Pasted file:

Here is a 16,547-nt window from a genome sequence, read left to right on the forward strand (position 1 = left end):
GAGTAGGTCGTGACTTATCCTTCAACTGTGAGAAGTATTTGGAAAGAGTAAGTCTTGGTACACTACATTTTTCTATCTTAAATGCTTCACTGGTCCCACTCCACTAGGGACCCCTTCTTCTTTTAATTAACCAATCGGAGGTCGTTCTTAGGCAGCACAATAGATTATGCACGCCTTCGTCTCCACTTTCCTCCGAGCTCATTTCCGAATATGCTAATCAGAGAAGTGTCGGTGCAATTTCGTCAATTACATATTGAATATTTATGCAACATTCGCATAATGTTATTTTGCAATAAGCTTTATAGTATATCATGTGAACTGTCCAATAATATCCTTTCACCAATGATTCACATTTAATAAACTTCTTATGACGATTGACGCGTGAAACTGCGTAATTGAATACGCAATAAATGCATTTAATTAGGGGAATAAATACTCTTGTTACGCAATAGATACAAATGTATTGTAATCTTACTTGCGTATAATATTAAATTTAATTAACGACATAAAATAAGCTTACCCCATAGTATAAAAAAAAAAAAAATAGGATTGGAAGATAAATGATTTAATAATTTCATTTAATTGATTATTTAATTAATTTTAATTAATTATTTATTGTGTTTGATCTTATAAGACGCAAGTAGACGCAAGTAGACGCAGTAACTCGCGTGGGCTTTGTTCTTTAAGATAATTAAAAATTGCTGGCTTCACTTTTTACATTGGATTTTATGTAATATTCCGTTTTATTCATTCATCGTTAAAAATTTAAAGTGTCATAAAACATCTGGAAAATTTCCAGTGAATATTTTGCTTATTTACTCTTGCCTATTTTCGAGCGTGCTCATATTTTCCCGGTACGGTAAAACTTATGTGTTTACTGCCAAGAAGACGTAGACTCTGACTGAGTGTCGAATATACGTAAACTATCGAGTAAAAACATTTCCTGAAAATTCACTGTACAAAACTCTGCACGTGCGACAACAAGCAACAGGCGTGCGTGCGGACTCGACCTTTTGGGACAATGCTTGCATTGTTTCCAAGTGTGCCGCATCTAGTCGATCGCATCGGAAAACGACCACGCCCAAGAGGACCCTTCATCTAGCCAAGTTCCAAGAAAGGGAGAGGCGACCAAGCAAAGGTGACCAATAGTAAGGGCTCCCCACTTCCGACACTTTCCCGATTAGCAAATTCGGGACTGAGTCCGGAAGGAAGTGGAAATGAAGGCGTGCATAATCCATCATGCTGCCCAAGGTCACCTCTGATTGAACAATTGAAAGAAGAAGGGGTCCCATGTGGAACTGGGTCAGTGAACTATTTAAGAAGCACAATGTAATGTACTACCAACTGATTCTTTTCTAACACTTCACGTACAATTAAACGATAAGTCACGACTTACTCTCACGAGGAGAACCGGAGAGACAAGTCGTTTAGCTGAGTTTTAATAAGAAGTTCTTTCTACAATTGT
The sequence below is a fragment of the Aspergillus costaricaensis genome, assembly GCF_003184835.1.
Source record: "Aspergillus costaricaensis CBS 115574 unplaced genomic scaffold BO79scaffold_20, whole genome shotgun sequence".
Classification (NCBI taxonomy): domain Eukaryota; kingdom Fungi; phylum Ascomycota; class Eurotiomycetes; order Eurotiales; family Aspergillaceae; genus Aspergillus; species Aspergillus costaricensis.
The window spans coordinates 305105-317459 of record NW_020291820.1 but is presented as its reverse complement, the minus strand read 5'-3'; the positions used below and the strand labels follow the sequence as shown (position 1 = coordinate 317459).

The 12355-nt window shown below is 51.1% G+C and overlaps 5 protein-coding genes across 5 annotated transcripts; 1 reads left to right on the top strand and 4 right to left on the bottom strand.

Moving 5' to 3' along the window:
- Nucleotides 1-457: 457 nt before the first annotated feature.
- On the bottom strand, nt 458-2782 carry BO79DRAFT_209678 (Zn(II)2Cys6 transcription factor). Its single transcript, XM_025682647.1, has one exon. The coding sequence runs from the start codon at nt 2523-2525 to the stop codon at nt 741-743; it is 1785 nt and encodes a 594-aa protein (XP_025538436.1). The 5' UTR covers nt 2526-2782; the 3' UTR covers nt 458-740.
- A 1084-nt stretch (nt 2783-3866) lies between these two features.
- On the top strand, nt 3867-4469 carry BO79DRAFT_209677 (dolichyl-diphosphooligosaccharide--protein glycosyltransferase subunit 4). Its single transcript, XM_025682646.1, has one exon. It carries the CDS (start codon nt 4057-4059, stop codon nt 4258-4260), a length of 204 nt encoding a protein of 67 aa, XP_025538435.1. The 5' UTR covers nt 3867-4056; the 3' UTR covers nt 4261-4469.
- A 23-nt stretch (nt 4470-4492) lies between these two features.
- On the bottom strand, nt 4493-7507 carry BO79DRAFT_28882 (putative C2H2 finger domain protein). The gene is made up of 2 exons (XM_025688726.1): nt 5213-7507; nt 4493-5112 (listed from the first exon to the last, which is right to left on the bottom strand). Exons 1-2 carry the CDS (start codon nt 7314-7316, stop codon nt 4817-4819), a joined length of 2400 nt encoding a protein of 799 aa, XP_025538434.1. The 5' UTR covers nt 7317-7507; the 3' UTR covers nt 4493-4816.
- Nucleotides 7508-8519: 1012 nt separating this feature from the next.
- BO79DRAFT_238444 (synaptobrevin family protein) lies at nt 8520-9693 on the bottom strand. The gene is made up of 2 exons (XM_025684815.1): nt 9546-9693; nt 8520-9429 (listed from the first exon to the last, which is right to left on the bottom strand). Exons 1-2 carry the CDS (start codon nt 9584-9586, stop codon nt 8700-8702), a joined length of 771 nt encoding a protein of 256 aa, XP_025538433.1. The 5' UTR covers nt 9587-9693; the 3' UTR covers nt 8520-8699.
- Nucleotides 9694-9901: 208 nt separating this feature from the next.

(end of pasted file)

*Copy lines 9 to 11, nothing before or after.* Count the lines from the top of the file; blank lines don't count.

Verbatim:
- Nucleotides 1-457: 457 nt before the first annotated feature.
- On the bottom strand, nt 458-2782 carry BO79DRAFT_209678 (Zn(II)2Cys6 transcription factor). Its single transcript, XM_025682647.1, has one exon. The coding sequence runs from the start codon at nt 2523-2525 to the stop codon at nt 741-743; it is 1785 nt and encodes a 594-aa protein (XP_025538436.1). The 5' UTR covers nt 2526-2782; the 3' UTR covers nt 458-740.
- A 1084-nt stretch (nt 2783-3866) lies between these two features.